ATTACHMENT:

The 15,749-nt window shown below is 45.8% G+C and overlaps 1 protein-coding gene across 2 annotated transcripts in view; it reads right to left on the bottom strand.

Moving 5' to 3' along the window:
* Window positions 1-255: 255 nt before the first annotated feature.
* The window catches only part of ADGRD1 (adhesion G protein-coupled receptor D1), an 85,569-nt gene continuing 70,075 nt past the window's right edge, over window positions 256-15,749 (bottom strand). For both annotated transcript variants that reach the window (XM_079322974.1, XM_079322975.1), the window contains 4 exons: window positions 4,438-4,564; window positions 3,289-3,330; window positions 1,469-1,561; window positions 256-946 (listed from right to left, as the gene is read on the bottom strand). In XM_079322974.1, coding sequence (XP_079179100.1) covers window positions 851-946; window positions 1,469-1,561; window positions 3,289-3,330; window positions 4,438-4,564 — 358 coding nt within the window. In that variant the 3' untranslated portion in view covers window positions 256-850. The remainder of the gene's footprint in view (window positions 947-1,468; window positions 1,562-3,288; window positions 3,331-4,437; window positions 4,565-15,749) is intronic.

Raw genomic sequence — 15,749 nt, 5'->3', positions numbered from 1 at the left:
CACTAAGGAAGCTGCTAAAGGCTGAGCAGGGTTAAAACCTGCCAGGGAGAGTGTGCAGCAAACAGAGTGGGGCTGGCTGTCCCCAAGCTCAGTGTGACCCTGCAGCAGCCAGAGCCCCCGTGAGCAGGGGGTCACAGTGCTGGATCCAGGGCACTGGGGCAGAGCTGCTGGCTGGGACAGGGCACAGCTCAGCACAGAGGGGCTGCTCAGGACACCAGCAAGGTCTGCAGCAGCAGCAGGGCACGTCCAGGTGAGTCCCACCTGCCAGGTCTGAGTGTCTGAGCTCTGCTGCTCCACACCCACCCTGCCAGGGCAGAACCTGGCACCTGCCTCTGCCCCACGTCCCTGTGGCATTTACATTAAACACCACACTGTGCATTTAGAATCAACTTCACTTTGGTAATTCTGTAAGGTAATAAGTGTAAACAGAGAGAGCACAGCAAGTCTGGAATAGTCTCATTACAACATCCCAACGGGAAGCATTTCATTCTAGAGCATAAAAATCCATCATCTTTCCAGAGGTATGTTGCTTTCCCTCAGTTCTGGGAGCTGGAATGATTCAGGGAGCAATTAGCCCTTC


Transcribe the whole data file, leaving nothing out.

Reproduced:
The 15,749-nt window shown below is 45.8% G+C and overlaps 1 protein-coding gene across 2 annotated transcripts in view; it reads right to left on the bottom strand.

Moving 5' to 3' along the window:
* Window positions 1-255: 255 nt before the first annotated feature.
* The window catches only part of ADGRD1 (adhesion G protein-coupled receptor D1), an 85,569-nt gene continuing 70,075 nt past the window's right edge, over window positions 256-15,749 (bottom strand). For both annotated transcript variants that reach the window (XM_079322974.1, XM_079322975.1), the window contains 4 exons: window positions 4,438-4,564; window positions 3,289-3,330; window positions 1,469-1,561; window positions 256-946 (listed from right to left, as the gene is read on the bottom strand). In XM_079322974.1, coding sequence (XP_079179100.1) covers window positions 851-946; window positions 1,469-1,561; window positions 3,289-3,330; window positions 4,438-4,564 — 358 coding nt within the window. In that variant the 3' untranslated portion in view covers window positions 256-850. The remainder of the gene's footprint in view (window positions 947-1,468; window positions 1,562-3,288; window positions 3,331-4,437; window positions 4,565-15,749) is intronic.

Raw genomic sequence — 15,749 nt, 5'->3', positions numbered from 1 at the left:
CACTAAGGAAGCTGCTAAAGGCTGAGCAGGGTTAAAACCTGCCAGGGAGAGTGTGCAGCAAACAGAGTGGGGCTGGCTGTCCCCAAGCTCAGTGTGACCCTGCAGCAGCCAGAGCCCCCGTGAGCAGGGGGTCACAGTGCTGGATCCAGGGCACTGGGGCAGAGCTGCTGGCTGGGACAGGGCACAGCTCAGCACAGAGGGGCTGCTCAGGACACCAGCAAGGTCTGCAGCAGCAGCAGGGCACGTCCAGGTGAGTCCCACCTGCCAGGTCTGAGTGTCTGAGCTCTGCTGCTCCACACCCACCCTGCCAGGGCAGAACCTGGCACCTGCCTCTGCCCCACGTCCCTGTGGCATTTACATTAAACACCACACTGTGCATTTAGAATCAACTTCACTTTGGTAATTCTGTAAGGTAATAAGTGTAAACAGAGAGAGCACAGCAAGTCTGGAATAGTCTCATTACAACATCCCAACGGGAAGCATTTCATTCTAGAGCATAAAAATCCATCATCTTTCCAGAGGTATGTTGCTTTCCCTCAGTTCTGGGAGCTGGAATGATTCAGGGAGCAATTAGCCCTTC